Writing Was Everything, originally delivered as the William E. Massey, Sr., lectures at Harvard University, is Alfred Kazin’s account of his early years as a critic. More than a memoir, the book offers a deeply personal argument for the shaping influence of reading and writing on the lives of the individual and the group. In his prologue, Kazin offers a definition of criticism as “the ability to state preferences, to make choices on the basis of what is said in the only way available to that particular writer to say it.” Comparing himself with academic writers who are more interested in telling readers “how to read a particular text,” Kazin stresses the “common humanity” of reading and suggests that reading and writing ultimately involve people in the continuing need to express inexpressible human desire.
In this context, he begins an anecdotal review of his early career with special emphasis on how the intellectual life of the 1930’s demonstrated the deep connections among reading, writing, and people’s lives. As a reviewer for The New Republic, Kazin was able to meet and learn from a variety of leading intellectuals, including Edmund Wilson, the most influential critic of the era. More important than such direct personal acquaintances, however, were Kazin’s encounters with books and their authors. His descriptions of the impact made by the writings of William Faulkner, Henry Roth, Richard Wright, and Simone Weil, among others, provide a strong picture of the intellectual life of the time. These encounters demonstrated to Kazin the power that books have to mirror and to influence history.
Kazin also reflects on the role that his own writing has played in his life. He recalls the excitement he felt as he read the works of Walt Whitman, Emily Dickinson, William James, and Ralph Waldo Emerson in preparation for his first book, On Native Grounds (1942). In particular, Kazin emphasizes his personal engagement with the books and authors he writes about, stressing the way in which criticism can become a type of self-examination that leads to personal growth.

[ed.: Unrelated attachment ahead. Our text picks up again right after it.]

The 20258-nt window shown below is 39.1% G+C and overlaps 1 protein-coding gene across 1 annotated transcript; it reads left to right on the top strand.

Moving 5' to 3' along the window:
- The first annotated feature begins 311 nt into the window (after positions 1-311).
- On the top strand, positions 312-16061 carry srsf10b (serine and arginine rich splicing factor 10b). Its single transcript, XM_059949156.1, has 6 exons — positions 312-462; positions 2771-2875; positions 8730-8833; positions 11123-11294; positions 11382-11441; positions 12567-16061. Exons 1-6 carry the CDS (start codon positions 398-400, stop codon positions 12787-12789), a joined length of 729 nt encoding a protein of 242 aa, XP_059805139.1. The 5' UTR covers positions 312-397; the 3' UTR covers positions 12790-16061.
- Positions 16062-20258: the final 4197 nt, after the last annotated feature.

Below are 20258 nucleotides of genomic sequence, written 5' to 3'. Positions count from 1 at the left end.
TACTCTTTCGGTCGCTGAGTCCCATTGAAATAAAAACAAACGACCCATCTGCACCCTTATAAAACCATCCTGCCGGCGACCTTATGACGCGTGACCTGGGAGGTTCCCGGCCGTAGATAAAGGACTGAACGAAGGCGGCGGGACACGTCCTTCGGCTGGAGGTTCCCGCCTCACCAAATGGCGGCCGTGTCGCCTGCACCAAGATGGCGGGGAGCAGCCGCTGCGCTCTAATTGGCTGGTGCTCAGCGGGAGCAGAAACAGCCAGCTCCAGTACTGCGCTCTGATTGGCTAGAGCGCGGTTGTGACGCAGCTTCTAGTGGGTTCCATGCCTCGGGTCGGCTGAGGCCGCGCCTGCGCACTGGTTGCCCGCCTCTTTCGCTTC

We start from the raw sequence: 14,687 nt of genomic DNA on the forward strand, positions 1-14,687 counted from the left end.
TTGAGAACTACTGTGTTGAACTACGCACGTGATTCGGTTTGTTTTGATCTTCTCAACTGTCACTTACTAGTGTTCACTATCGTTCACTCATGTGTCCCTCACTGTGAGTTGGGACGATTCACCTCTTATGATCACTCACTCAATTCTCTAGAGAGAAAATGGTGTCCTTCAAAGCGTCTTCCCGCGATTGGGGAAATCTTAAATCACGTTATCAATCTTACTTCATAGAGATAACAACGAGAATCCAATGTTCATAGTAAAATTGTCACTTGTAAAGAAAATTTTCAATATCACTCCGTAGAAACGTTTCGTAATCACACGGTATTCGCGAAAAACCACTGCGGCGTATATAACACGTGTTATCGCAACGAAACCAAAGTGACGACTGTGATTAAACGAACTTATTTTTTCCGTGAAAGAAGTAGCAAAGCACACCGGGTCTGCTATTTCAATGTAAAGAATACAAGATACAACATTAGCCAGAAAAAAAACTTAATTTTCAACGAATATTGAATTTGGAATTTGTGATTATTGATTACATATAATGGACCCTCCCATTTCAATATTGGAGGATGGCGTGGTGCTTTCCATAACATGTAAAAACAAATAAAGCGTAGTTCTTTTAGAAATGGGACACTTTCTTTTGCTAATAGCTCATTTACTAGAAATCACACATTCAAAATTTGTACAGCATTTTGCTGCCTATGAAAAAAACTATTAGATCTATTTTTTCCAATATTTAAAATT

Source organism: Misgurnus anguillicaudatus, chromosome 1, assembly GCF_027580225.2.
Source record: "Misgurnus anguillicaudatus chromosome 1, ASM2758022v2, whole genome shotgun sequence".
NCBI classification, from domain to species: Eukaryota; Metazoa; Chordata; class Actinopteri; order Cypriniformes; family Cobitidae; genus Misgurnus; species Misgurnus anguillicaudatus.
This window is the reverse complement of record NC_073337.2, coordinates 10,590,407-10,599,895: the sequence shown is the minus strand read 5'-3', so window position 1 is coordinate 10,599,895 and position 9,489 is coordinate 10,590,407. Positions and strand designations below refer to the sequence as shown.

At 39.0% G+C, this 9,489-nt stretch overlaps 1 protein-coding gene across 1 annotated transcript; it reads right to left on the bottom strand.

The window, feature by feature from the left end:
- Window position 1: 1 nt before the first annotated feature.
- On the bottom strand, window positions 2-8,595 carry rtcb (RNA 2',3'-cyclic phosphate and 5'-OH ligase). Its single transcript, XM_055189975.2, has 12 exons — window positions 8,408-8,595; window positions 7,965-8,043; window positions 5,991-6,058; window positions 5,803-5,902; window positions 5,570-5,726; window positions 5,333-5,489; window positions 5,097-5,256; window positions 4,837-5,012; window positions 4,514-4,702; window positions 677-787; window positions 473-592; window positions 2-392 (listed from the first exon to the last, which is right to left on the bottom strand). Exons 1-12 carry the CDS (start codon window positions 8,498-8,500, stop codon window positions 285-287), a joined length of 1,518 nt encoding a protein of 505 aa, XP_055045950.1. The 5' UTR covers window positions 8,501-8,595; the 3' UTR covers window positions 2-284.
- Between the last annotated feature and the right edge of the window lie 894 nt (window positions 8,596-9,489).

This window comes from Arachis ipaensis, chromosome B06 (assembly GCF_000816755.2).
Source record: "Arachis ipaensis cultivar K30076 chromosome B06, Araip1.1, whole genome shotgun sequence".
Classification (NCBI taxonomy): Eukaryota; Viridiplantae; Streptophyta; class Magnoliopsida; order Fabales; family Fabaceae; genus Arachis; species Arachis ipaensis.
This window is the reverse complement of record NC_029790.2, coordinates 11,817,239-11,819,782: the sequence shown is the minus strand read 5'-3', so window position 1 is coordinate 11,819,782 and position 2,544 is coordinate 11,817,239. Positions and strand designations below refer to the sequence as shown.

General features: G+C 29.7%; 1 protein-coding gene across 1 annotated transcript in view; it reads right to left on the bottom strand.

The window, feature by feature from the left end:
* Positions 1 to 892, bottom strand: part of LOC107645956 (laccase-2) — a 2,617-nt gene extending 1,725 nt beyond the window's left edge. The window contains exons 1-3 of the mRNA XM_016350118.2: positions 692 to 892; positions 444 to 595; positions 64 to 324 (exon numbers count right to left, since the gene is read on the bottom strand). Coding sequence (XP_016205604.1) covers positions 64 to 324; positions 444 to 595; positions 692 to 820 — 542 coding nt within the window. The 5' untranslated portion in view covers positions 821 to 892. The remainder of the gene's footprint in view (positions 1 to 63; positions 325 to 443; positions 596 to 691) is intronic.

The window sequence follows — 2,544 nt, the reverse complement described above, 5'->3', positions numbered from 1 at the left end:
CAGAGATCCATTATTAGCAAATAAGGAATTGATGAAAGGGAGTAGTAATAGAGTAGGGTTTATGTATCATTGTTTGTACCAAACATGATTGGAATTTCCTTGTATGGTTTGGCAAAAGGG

Throughout Writing Was Everything, Kazin relates the impact of historical and political events on his own life and the lives of other writers. His account of the aftermath of World War II, particularly the effects of the Holocaust, helps solidify his general contention that literature is essential if society is to avoid future horrors. His consideration of postwar writers reinforces this point by stressing the presence or absence of moral engagement in the works of modern novelists and philosophers.
Sources for Further Study
Boston Globe. August 20, 1995, p. 34.
Los Angeles Times Book Review. August 27, 1995, p. 6.
The New Republic. CCXIII, October 9, 1995, p. 37.
The New York Review of Books. XLII, October 5, 1995, p. 23.
The New York Times Book Review. C, September 3, 1995, p. 6.
The Sewanee Review. CIII, Fall, 1995, p. 661.
The Wilson Quarterly. XIX, Autumn, 1995, p. 89.